So it would be no exaggeration to suggest that the pair between them could have had six goals. That would not have been an unfair result, either. 

    Sunderland weren't that bad, and to their credit, their heads didn't even drop when the second goal went in. United's misses seemed to spur them on.

    The truth is, however, that with the depth of squad United have and the goal-scoring talent at their disposal, someone is going to get a hammering sometime soon.

    And their new top striking partnership will be right at the forefront of that blitz when it happens.

United Should Play 4-4-2

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    Sir Alex has found a formula that works. But how did he ever lose it in the first place?

    All this nonsense about diamonds and 4-2-3-1 is all very well, but when it came down to it, United beat City last week with 4-4-2.

    That is the formation that is the basis for their swingeing success under Sir Alex Ferguson. It plays to United's great traditions of uncompromising attacking and counterattacking football.

    Saturday it chewed lumps out of a Sunderland team on the crest of a wave after a convincing win in midweek.

    United had wave after wave of attack in the first half. With no luck involved whatsoever, they should have gone in 5-0 up.

    Van Persie and Cleverley scored two exquisite goals as United cut the Sunderland defence to ribbons down both flanks. But Rooney missed two excellent chances and Evra blazed a straightforward shot over the bar.

    Added to that, RVP had an excellent header saved at the foot of the post and Young also blazed a more difficult chance over.

    But part of the winning formula has been that Sir Alex must realise his best midfield combination is either Carrick and Cleverley or Carrick and Anderson.

    Saturday it was the former. Cleverley was excellent in his work rate, passing and end product, with a superb and deserved goal to show for it. He is intelligent, hard working and can be the catalyst that fits the jigsaw together in the final third.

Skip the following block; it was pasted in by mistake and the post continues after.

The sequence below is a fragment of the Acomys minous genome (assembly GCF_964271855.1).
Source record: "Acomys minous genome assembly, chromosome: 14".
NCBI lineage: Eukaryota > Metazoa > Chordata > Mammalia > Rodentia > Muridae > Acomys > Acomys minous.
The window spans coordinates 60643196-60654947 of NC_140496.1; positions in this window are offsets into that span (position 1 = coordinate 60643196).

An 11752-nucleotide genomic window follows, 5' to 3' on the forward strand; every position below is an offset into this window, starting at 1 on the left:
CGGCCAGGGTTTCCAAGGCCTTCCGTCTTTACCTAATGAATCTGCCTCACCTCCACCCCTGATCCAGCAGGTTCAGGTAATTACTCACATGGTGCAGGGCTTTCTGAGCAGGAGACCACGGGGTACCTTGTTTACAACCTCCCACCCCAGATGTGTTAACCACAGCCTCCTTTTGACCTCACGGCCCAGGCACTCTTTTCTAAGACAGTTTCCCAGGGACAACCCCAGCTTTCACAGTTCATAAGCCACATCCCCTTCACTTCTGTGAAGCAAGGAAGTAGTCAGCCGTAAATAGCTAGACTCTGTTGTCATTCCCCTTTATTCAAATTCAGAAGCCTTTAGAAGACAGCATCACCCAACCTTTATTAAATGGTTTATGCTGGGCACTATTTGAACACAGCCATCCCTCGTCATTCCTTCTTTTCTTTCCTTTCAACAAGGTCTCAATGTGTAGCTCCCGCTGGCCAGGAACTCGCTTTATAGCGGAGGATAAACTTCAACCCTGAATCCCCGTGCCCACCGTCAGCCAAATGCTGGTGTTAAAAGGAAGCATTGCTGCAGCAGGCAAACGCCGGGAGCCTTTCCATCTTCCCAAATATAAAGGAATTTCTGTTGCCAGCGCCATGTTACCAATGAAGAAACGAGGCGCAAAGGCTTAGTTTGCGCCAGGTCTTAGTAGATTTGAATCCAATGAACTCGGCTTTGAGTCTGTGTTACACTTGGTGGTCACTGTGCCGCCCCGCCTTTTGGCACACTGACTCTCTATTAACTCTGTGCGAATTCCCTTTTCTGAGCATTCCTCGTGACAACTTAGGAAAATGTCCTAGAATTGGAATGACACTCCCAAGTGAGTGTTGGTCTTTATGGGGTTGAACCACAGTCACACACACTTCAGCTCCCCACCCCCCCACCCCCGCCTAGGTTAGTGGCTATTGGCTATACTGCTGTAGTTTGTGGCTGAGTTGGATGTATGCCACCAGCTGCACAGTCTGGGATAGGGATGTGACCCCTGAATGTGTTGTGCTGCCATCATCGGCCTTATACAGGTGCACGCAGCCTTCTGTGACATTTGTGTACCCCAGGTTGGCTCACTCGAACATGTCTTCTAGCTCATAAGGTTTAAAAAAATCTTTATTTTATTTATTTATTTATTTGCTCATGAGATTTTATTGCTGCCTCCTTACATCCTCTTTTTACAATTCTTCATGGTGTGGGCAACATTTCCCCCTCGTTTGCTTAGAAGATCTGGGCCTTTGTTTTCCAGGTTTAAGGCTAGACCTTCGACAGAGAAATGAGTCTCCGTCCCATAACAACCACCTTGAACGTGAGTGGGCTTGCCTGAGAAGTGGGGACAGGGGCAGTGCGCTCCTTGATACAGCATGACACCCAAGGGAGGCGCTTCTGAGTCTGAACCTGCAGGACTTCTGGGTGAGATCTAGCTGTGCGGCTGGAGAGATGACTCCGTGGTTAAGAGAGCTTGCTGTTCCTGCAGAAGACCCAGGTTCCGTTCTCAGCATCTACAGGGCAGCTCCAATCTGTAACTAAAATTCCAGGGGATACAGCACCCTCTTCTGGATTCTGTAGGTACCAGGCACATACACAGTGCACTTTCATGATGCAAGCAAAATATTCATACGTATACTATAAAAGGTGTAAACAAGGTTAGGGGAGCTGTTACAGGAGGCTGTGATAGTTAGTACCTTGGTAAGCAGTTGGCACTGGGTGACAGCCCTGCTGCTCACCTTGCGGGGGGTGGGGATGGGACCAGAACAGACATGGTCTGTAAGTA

We shall return to Carrick later.

    Yes, there will be times to use one of the aforementioned formations. Against Newcastle, there was the surprise element of course. 

    But Sir Alex is unlikely to ever be wholly predictable, and this team, indeed the whole squad, can attack as one, defend as one and mingle different tactical formations as appropriate and at will.

    Last season some people were saying that this was the worst team United have had in a while.

    Wholly unlikely. You don't become a bad team overnight, and United had one of their worst injury crises ever last season.

    Is it possible that one player can make the difference? Clearly, yes. Robin van Persie is the keystone of this team. He is scoring for fun, and you can tell he is enjoying every minute of it. You can see he knows he is going to win something at last, and my golly he deserves it.

    So let's see more 4-4-2, Fergie.

Michael Carrick Is United's Best Midfielder

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    One supporter summed it up halfway through the second half: "Michael Carrick is man of the match, even though he went off at half time."

    Sadly, because he did go off, you'd have to give that accolade to Chris Smalling instead. Wayne Rooney would have got it if he'd converted those chances.

    Carrick carried on where he left off last Sunday. 

    He was almost faultless. He made marquee passes; he made defence splitting passes; but he also kept things simple. He also made Cleverley's goal with a delightful one-two. He could have had one of his own after a lung-busting 30-yard run for another one-two that ended with his shot being blocked.